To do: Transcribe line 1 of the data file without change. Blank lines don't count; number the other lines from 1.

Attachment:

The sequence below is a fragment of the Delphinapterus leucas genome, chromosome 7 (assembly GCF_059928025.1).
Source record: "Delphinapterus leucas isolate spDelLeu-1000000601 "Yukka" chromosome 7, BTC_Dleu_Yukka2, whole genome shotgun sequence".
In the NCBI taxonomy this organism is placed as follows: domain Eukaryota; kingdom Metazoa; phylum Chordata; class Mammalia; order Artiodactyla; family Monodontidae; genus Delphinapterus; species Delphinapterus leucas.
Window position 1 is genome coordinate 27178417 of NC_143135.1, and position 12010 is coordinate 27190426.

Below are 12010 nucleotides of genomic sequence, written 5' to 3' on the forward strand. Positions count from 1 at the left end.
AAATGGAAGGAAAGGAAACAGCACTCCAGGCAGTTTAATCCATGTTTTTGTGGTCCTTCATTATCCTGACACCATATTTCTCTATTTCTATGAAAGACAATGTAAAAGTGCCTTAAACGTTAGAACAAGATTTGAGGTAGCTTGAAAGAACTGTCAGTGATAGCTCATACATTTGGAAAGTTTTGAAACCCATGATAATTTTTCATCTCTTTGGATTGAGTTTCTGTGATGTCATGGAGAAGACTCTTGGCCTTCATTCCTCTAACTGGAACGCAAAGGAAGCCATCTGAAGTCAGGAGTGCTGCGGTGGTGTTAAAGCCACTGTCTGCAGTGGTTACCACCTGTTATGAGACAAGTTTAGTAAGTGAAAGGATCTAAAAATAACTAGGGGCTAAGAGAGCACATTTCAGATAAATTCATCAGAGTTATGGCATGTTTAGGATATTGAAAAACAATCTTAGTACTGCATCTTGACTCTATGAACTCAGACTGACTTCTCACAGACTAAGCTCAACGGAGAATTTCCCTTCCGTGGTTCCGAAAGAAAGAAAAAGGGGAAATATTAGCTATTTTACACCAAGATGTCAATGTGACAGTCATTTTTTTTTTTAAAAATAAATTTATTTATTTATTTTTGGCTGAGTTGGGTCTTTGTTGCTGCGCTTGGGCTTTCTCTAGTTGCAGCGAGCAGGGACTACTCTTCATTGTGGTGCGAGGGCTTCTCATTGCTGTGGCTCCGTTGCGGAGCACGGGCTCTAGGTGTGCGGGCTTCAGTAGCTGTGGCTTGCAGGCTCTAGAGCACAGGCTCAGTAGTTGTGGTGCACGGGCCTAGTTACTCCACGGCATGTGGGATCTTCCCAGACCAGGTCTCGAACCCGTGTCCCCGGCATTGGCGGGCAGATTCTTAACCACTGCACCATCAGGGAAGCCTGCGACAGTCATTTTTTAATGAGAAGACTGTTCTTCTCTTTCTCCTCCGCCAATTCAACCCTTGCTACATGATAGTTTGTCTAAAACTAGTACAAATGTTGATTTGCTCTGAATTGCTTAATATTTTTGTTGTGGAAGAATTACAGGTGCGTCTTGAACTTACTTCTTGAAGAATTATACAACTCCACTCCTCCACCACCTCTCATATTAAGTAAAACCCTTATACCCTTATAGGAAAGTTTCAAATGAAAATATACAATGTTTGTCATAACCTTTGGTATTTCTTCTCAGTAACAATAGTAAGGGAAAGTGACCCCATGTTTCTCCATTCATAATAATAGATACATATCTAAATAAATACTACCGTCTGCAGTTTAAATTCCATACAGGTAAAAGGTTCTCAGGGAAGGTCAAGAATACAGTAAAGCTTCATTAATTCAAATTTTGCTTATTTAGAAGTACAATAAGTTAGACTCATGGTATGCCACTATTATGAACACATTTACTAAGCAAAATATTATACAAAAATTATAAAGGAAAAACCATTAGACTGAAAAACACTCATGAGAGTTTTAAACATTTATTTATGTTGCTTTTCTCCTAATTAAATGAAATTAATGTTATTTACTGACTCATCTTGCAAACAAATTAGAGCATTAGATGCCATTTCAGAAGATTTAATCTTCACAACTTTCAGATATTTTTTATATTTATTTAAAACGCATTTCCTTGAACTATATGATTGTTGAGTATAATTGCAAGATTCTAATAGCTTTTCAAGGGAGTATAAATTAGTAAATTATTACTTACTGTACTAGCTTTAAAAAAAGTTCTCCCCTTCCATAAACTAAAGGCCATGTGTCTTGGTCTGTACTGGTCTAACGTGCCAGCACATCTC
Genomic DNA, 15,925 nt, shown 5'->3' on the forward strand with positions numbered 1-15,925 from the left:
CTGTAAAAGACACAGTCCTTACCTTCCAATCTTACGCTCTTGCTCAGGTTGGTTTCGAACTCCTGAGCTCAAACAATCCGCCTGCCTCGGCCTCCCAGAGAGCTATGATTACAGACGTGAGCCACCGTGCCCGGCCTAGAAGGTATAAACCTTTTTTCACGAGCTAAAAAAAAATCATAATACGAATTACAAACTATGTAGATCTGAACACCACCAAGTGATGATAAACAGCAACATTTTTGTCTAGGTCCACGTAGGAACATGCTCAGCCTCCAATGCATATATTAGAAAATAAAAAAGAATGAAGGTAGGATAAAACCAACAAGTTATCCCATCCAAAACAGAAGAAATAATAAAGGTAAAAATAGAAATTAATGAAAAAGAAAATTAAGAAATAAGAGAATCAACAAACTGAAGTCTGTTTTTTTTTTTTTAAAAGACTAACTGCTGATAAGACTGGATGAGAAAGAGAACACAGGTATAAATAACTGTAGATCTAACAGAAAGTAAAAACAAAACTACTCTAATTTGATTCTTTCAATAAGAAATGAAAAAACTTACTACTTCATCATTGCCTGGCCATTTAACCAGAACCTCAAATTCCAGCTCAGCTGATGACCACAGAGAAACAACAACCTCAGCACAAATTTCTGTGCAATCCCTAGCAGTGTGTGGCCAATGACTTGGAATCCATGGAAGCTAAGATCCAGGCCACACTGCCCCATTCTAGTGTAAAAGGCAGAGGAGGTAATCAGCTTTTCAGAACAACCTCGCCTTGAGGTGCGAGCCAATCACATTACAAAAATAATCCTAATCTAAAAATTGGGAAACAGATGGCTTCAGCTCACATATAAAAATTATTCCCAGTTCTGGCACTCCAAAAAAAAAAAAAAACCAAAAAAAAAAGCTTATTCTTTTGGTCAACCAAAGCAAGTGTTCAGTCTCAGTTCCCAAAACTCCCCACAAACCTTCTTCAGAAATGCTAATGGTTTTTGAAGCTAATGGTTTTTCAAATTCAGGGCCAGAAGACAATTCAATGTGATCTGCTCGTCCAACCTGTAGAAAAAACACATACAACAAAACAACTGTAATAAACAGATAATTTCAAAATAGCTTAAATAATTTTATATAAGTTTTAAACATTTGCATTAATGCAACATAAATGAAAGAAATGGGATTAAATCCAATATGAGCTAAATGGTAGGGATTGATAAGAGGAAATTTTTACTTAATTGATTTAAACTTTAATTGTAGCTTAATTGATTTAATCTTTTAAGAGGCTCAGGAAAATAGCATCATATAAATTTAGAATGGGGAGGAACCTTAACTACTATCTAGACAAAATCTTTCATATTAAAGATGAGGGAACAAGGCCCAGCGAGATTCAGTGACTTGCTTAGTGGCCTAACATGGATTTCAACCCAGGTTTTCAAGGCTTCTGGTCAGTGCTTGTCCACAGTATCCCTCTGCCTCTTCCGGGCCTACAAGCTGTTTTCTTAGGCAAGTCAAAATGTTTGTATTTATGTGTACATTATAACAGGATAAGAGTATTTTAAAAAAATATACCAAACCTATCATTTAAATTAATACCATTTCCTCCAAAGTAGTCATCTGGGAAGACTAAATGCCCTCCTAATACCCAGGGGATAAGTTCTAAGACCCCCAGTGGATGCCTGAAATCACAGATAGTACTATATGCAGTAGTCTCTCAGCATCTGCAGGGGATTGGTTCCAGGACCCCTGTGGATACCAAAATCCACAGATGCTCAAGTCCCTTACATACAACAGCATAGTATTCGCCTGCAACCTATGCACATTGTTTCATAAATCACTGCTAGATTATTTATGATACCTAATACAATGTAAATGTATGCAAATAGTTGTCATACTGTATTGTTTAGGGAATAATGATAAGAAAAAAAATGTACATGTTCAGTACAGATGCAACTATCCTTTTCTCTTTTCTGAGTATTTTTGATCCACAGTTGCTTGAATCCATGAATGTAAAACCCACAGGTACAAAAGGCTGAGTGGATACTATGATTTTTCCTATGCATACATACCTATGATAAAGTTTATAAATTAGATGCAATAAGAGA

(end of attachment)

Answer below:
The sequence below is a fragment of the Delphinapterus leucas genome, chromosome 7 (assembly GCF_059928025.1).